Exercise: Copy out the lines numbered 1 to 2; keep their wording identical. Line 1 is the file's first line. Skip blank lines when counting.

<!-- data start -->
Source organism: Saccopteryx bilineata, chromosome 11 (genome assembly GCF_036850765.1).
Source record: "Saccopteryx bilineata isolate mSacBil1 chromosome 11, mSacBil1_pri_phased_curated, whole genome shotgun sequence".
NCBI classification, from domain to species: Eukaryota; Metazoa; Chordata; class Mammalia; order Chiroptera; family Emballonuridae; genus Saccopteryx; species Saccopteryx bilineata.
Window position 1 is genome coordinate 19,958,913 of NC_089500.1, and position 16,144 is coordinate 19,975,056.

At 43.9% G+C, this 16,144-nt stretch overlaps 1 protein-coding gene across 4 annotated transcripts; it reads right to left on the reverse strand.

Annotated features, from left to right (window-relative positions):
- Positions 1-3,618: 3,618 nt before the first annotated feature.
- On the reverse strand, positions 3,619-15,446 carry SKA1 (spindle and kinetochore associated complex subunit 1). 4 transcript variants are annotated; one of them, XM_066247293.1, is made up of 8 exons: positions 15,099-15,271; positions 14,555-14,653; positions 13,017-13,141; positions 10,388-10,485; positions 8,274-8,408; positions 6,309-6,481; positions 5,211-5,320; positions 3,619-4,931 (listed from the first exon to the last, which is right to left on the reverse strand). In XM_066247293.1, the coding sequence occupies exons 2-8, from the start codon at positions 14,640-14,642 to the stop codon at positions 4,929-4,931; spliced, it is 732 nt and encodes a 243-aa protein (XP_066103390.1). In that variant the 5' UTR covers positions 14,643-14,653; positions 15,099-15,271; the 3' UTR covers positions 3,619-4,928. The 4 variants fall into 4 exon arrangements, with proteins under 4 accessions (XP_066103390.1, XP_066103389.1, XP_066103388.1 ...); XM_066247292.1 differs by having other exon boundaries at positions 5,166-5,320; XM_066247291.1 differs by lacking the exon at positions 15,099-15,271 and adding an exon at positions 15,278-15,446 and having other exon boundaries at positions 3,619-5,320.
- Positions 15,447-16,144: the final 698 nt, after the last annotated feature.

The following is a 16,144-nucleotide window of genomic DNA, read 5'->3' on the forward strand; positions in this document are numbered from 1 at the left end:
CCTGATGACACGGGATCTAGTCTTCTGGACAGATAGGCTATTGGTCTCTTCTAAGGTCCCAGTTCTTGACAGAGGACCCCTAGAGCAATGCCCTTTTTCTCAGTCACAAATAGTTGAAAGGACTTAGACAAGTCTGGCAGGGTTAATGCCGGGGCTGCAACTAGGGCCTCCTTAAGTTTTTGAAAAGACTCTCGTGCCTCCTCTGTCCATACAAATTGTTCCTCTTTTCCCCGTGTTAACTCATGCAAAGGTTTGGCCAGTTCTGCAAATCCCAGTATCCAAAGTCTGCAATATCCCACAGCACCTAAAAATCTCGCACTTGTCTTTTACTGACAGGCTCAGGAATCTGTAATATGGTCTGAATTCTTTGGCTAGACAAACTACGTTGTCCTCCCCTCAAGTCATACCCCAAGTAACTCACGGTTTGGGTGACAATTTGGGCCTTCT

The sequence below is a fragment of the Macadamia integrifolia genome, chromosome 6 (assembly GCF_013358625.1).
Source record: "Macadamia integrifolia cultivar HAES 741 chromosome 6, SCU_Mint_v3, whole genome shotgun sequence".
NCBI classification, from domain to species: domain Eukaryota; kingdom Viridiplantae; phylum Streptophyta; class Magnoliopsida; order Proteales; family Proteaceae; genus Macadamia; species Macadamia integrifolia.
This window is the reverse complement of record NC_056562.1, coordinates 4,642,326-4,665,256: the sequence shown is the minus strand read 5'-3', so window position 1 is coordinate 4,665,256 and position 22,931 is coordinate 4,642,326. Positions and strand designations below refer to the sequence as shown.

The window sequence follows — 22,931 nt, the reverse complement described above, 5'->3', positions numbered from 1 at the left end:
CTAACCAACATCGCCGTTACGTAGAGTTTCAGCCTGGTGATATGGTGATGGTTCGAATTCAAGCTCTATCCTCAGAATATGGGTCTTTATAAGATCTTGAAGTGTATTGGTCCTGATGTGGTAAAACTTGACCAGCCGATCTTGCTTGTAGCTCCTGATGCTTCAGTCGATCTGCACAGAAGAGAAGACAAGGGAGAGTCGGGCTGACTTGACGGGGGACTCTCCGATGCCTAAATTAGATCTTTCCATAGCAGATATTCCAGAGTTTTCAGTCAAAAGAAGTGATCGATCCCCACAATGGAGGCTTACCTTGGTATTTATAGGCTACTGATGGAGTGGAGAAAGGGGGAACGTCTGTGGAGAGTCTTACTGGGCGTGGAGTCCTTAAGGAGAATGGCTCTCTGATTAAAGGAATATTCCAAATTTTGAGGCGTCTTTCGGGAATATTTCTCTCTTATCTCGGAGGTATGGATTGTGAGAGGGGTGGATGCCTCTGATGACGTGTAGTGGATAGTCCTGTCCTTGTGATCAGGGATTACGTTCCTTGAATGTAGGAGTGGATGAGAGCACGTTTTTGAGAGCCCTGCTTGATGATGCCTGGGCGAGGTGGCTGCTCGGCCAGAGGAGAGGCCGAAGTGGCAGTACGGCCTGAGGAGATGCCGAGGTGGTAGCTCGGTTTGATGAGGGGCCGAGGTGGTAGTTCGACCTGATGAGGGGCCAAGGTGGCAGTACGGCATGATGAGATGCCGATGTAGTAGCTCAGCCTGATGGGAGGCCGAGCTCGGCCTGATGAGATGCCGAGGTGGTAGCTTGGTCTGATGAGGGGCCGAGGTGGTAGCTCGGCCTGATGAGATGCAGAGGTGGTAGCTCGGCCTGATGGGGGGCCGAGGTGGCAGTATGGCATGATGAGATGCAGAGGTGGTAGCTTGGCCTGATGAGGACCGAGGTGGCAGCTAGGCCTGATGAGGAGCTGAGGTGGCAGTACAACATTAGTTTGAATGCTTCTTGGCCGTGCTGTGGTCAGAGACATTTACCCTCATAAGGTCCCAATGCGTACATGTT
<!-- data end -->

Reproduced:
Source organism: Saccopteryx bilineata, chromosome 11 (genome assembly GCF_036850765.1).
Source record: "Saccopteryx bilineata isolate mSacBil1 chromosome 11, mSacBil1_pri_phased_curated, whole genome shotgun sequence".